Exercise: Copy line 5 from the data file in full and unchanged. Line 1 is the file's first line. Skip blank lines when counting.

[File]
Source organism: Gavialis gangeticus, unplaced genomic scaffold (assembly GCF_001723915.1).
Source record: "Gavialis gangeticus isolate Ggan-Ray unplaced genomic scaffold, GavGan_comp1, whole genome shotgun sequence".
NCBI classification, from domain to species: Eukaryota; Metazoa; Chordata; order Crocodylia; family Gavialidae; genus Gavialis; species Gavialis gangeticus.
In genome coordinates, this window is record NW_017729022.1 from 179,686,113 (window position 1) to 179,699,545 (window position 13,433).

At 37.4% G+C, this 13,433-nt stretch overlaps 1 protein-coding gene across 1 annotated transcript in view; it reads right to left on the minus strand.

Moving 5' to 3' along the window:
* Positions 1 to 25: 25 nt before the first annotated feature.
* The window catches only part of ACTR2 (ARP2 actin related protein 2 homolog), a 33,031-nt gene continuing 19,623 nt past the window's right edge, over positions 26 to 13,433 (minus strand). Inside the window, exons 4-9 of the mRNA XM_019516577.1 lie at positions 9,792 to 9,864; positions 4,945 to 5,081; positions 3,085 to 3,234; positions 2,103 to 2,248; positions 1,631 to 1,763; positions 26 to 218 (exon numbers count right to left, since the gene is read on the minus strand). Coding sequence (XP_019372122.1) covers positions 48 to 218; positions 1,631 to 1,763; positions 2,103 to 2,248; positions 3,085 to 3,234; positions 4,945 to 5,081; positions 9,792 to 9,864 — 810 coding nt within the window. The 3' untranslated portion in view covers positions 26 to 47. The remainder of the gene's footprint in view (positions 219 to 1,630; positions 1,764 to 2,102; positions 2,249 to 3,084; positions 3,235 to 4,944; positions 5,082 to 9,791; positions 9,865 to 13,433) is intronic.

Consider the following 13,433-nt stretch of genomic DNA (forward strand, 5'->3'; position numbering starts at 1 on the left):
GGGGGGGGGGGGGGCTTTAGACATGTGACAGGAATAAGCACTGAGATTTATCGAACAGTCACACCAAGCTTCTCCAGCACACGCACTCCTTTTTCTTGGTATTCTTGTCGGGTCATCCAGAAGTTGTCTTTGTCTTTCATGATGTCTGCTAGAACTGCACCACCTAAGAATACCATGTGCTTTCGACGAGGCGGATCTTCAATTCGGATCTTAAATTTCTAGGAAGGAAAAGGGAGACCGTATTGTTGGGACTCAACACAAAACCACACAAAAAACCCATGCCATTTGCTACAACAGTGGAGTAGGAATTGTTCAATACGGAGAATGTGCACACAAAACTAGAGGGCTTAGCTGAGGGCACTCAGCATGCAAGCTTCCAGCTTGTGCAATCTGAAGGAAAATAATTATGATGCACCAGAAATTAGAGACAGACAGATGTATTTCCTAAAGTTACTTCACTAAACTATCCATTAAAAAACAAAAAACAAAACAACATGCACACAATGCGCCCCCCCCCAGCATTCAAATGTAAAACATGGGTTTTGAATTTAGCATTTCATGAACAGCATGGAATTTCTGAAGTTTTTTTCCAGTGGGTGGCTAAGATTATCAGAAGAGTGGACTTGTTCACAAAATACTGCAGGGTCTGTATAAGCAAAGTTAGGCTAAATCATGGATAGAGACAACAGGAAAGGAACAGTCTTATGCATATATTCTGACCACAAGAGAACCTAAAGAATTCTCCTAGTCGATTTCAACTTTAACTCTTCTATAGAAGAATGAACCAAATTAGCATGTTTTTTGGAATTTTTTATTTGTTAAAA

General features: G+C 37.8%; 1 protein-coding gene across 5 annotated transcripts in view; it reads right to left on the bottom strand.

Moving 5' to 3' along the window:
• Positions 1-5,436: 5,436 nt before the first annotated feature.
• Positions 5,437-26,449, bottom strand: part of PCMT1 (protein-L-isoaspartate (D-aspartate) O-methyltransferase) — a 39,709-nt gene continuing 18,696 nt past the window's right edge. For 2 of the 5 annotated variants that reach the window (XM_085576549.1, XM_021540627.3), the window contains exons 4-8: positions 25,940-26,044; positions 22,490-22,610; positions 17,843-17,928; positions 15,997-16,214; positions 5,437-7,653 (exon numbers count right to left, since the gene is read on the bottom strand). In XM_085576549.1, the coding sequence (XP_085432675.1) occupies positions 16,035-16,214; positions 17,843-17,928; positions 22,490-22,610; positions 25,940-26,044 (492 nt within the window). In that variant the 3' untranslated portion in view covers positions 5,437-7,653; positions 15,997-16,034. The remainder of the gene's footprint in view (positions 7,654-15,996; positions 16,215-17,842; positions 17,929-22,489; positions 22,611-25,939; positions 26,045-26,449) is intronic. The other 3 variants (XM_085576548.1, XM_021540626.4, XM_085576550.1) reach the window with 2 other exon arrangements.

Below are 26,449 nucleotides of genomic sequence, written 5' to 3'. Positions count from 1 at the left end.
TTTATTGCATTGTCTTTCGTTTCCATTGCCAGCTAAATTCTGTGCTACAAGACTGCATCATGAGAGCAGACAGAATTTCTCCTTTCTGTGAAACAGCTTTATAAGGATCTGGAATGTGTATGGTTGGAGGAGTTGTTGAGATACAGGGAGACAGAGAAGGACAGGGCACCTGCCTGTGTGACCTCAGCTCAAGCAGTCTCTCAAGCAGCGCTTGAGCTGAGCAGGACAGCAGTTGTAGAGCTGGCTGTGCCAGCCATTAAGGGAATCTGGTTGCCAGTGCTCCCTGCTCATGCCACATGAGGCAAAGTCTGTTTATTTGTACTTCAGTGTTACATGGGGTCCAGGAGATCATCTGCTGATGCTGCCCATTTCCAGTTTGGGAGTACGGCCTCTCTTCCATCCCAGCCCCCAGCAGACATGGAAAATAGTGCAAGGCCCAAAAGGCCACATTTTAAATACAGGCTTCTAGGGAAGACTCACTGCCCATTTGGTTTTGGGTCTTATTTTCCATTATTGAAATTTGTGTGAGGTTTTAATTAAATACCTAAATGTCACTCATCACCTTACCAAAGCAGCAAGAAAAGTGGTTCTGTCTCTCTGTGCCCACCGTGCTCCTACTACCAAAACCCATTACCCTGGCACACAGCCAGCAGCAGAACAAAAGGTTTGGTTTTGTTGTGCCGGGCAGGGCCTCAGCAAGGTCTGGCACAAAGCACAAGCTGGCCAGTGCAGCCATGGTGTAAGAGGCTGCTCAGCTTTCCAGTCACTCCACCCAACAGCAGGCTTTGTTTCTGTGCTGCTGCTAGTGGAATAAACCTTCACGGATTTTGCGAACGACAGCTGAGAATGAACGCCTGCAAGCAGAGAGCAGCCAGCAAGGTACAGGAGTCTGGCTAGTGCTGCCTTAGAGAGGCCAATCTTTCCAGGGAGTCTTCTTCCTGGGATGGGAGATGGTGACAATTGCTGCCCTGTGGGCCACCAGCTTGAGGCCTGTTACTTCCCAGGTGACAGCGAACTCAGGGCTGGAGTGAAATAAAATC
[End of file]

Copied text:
At 37.4% G+C, this 13,433-nt stretch overlaps 1 protein-coding gene across 1 annotated transcript in view; it reads right to left on the minus strand.